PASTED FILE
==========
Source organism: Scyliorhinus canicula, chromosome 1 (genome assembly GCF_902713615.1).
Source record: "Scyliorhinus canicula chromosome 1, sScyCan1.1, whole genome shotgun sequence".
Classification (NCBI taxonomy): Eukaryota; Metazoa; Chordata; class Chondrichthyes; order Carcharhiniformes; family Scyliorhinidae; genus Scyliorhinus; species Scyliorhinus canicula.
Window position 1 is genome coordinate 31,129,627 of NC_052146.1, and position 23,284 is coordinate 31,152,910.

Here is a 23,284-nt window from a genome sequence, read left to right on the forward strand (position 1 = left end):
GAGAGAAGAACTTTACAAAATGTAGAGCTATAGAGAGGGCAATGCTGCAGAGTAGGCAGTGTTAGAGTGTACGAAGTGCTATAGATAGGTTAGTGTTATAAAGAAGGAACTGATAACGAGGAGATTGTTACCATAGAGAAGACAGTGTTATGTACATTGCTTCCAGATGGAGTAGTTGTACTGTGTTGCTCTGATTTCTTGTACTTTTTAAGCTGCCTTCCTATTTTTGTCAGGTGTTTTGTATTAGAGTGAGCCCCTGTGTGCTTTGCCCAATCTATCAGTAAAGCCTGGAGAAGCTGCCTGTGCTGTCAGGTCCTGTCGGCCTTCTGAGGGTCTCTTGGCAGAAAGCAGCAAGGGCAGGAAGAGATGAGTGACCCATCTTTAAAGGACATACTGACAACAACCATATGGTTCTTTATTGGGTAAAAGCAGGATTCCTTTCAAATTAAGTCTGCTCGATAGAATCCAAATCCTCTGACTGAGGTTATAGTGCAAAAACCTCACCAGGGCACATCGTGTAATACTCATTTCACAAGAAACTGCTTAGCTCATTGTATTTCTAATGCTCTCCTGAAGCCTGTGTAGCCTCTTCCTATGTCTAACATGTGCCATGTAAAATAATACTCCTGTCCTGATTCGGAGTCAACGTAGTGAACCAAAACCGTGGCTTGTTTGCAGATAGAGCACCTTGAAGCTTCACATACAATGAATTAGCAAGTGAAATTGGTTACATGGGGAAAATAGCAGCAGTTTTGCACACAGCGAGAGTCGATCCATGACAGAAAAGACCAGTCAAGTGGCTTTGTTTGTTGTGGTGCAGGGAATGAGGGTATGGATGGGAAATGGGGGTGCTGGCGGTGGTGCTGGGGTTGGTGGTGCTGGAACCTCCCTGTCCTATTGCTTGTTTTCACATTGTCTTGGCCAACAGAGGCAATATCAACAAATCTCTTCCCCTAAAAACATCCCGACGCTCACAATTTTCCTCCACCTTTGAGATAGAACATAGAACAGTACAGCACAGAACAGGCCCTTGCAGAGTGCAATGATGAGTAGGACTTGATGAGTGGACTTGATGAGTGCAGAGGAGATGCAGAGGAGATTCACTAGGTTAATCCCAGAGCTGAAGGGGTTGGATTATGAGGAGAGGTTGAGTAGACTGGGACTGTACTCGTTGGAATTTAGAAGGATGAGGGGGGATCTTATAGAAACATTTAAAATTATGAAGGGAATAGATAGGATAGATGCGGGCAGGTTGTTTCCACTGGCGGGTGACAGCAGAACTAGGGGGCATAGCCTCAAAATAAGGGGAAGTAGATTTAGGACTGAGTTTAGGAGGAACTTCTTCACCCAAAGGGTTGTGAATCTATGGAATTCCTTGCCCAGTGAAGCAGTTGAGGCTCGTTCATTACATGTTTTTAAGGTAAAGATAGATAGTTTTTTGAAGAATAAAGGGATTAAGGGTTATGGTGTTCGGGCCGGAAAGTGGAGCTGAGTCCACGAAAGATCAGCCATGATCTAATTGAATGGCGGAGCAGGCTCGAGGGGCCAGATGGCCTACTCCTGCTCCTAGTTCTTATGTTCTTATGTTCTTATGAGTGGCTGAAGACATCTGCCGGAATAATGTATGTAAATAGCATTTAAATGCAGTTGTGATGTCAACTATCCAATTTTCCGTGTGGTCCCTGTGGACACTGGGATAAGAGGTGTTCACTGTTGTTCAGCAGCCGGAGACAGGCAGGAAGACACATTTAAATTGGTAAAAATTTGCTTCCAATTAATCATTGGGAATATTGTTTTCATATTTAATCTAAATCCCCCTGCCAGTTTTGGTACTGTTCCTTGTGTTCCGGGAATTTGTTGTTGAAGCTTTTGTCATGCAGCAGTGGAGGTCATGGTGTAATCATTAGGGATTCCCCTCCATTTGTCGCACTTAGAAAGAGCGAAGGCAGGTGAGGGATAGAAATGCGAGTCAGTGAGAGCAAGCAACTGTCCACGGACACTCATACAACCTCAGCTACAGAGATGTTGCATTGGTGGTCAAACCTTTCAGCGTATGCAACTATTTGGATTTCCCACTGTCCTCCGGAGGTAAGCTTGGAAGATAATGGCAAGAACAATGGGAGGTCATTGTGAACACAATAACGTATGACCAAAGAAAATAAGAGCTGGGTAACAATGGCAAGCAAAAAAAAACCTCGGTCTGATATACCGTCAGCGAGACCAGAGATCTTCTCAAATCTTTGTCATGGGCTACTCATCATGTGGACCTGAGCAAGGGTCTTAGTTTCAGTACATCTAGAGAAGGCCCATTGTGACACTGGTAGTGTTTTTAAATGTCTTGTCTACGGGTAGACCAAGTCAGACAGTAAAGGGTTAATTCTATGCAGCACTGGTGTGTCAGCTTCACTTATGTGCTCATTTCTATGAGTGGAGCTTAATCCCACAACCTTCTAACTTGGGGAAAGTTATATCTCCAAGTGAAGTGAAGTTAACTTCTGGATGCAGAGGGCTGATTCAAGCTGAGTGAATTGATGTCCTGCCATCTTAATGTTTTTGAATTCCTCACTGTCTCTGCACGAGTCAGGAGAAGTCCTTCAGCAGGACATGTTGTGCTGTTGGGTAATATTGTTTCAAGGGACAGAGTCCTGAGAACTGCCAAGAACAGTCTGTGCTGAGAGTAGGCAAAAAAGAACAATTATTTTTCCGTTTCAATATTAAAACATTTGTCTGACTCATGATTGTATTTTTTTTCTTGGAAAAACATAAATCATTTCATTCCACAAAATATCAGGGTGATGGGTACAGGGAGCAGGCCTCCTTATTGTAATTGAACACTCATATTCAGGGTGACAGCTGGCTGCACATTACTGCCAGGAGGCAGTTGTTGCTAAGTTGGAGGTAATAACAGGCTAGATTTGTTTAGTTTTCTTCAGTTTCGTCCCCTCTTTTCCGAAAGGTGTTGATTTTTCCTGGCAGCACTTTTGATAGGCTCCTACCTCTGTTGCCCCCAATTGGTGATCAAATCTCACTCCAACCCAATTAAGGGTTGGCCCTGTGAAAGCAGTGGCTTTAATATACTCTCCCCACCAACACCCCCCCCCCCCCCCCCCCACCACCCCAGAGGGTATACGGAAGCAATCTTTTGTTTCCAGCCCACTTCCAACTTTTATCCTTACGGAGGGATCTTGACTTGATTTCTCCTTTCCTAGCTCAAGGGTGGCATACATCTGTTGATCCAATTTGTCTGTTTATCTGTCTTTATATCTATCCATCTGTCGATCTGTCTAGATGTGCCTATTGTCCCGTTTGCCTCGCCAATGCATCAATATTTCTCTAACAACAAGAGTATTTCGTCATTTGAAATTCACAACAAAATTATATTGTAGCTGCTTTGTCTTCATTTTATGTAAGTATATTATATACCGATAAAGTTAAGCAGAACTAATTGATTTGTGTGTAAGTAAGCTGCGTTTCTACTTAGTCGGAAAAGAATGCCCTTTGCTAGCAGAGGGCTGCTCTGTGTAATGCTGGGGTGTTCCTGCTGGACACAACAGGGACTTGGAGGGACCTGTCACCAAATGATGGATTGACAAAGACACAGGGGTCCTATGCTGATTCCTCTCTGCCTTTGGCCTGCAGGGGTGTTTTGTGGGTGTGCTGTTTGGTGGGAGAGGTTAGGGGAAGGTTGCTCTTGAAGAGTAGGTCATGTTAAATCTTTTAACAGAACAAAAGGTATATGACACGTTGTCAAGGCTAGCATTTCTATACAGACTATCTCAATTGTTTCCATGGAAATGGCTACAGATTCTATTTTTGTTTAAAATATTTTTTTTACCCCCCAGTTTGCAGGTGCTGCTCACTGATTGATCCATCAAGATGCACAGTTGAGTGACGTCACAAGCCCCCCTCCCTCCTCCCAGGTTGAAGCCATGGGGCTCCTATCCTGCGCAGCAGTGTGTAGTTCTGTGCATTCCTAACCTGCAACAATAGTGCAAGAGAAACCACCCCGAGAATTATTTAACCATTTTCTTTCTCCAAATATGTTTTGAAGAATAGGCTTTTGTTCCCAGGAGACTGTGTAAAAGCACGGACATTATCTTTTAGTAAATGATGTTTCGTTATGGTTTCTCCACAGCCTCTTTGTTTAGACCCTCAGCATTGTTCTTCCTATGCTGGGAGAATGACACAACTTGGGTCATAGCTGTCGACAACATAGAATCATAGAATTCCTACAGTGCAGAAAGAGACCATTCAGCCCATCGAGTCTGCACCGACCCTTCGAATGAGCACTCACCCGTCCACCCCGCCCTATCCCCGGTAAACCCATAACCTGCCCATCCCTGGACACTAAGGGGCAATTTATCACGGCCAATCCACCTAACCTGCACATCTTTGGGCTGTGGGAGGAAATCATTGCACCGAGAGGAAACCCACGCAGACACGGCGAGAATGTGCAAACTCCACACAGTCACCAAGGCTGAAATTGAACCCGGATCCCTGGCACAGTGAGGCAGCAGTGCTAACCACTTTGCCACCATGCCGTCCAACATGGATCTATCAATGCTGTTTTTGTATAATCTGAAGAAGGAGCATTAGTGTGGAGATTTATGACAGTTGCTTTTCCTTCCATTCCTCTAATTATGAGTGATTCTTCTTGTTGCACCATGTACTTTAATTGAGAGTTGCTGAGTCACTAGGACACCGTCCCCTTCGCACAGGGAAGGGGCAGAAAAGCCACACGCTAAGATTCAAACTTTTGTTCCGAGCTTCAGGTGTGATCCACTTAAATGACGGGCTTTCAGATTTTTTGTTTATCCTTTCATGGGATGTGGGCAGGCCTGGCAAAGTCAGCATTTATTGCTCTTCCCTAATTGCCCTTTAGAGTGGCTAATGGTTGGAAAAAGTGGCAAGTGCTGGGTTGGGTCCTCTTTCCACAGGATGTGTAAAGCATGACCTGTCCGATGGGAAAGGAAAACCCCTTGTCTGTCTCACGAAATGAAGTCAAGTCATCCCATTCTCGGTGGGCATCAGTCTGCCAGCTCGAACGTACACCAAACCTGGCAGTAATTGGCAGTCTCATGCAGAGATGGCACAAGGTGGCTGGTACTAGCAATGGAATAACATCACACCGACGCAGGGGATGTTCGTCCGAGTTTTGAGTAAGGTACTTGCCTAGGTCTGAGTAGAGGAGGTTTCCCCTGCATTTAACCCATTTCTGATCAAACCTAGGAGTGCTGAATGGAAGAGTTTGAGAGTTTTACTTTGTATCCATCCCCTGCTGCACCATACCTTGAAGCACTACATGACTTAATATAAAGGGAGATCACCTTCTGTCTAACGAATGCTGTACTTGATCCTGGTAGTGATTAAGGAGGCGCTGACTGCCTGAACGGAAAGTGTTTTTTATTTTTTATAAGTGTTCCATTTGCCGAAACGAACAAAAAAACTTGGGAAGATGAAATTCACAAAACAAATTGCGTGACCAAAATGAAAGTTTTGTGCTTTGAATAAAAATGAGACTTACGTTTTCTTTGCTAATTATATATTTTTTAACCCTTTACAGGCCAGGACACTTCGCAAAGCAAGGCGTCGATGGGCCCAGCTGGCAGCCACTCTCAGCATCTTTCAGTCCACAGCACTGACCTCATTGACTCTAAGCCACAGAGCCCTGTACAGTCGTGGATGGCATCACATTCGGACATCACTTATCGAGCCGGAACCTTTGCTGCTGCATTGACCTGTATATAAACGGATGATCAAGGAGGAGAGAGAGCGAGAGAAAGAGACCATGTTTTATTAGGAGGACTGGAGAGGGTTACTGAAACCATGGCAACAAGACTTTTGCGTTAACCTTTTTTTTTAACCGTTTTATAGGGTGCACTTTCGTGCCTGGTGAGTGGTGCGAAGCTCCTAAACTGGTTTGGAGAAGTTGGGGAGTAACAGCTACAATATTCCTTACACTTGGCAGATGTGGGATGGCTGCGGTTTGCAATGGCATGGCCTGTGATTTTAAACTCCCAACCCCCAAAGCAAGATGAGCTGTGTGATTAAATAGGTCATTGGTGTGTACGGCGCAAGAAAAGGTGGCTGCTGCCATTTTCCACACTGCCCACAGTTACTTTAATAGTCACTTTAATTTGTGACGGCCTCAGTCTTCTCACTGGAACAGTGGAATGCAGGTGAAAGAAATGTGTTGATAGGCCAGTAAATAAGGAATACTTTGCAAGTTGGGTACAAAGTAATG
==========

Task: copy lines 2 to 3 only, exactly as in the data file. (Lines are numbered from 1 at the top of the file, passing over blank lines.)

Source record: "Scyliorhinus canicula chromosome 1, sScyCan1.1, whole genome shotgun sequence".
Classification (NCBI taxonomy): Eukaryota; Metazoa; Chordata; class Chondrichthyes; order Carcharhiniformes; family Scyliorhinidae; genus Scyliorhinus; species Scyliorhinus canicula.